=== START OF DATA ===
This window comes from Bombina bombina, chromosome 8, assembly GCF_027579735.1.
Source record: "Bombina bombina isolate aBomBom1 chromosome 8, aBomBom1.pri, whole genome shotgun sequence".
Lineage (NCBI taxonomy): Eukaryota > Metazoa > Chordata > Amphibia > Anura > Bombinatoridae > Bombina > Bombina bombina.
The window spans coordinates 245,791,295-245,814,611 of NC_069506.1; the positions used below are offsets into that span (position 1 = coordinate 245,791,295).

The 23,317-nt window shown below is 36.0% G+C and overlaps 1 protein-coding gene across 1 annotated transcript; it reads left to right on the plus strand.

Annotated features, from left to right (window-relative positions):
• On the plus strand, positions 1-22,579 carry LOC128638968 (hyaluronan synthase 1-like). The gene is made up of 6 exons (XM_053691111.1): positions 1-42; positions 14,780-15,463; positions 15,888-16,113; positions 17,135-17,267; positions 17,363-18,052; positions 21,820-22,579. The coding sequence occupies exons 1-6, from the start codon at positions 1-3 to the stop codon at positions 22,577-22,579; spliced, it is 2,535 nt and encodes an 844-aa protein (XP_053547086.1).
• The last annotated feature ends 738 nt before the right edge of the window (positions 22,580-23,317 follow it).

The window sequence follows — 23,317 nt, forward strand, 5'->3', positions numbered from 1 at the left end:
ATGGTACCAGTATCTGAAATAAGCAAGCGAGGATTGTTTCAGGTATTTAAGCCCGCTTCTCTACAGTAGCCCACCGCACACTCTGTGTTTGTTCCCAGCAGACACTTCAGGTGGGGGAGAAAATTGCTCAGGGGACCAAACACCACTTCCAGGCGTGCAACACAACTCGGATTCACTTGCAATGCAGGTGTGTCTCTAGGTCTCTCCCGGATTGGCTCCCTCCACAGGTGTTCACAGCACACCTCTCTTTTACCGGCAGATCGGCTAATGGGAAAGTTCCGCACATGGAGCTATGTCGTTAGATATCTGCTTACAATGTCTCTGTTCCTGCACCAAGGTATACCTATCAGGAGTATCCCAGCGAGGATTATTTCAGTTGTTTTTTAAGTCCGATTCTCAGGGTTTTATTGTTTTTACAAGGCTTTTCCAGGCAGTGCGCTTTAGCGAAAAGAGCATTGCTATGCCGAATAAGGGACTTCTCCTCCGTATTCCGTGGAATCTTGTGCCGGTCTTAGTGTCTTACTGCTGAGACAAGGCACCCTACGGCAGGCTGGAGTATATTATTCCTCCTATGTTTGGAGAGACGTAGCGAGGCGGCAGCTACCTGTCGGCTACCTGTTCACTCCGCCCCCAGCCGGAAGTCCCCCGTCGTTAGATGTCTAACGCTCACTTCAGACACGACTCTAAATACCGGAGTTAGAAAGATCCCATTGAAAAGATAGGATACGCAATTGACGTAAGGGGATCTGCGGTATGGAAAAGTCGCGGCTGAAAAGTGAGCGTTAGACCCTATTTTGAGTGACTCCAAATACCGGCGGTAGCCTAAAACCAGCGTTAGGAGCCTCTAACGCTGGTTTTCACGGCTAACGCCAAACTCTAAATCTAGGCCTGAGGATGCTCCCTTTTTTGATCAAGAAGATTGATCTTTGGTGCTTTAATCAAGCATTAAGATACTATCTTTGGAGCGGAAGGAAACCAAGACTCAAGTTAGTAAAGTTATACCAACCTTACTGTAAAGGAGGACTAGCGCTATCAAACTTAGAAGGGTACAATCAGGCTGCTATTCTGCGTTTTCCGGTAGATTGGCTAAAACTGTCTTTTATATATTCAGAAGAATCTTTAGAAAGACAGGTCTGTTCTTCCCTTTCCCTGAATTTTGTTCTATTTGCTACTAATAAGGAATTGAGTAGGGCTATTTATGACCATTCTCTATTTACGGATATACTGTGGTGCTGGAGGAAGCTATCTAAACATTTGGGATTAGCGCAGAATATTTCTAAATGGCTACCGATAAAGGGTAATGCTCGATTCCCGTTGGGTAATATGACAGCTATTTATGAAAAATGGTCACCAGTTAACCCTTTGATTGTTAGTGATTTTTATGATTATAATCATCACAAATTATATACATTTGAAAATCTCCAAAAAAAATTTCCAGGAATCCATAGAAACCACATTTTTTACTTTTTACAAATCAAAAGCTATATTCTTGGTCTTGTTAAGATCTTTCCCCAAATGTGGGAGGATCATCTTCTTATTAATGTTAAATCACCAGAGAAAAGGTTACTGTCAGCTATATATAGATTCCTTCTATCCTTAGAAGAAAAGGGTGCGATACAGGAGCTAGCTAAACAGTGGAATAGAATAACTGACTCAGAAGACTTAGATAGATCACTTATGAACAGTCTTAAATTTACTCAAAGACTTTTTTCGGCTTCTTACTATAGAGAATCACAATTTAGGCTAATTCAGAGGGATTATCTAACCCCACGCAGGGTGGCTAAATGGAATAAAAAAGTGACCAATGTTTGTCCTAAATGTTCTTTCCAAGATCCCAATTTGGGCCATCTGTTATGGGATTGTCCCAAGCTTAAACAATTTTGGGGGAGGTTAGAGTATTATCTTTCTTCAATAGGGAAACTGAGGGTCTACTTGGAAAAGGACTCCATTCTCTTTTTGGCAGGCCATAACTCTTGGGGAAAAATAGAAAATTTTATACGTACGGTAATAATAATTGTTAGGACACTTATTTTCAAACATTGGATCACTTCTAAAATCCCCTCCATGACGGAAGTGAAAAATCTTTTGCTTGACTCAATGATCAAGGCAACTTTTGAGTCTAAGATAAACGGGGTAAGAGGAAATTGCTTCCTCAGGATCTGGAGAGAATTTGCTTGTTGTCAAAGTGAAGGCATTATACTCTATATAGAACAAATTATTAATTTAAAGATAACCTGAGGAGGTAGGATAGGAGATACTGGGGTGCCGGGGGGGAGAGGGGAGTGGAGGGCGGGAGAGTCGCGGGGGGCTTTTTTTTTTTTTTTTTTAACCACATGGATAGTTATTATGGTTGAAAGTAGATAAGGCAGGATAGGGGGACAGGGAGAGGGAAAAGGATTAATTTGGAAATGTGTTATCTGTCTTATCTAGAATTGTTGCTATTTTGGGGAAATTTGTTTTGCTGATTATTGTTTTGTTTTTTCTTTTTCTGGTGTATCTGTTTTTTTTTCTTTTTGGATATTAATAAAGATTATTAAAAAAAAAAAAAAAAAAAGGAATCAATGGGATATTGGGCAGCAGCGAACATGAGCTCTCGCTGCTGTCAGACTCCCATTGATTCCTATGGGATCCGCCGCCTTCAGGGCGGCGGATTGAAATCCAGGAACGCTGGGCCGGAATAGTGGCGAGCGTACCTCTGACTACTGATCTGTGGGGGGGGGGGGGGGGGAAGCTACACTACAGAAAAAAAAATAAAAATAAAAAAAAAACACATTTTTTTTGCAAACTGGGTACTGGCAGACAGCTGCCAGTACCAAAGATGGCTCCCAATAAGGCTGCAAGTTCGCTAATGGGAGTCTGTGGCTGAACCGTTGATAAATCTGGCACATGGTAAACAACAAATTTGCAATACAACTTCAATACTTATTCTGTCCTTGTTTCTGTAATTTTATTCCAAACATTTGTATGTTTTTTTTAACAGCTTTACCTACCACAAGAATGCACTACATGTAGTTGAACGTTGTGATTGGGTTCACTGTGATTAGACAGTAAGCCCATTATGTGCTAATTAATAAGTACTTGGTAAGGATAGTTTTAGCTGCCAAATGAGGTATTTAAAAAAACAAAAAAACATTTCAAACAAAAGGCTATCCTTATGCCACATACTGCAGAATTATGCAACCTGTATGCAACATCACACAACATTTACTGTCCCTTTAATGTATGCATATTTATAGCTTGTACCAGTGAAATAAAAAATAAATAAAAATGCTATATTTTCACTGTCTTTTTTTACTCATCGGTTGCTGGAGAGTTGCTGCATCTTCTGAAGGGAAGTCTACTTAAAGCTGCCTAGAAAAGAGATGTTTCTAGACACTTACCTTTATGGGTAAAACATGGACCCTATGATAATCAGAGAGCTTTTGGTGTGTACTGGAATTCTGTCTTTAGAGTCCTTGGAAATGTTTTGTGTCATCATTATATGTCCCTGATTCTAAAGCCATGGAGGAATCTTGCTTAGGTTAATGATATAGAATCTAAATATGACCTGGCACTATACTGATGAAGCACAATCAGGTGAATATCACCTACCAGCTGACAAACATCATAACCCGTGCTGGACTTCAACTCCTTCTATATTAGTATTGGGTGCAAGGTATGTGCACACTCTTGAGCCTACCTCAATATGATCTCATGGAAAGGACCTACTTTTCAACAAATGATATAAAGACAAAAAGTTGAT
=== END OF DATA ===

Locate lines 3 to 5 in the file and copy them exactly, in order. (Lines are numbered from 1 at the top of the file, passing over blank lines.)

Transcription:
Lineage (NCBI taxonomy): Eukaryota > Metazoa > Chordata > Amphibia > Anura > Bombinatoridae > Bombina > Bombina bombina.
The window spans coordinates 245,791,295-245,814,611 of NC_069506.1; the positions used below are offsets into that span (position 1 = coordinate 245,791,295).

The 23,317-nt window shown below is 36.0% G+C and overlaps 1 protein-coding gene across 1 annotated transcript; it reads left to right on the plus strand.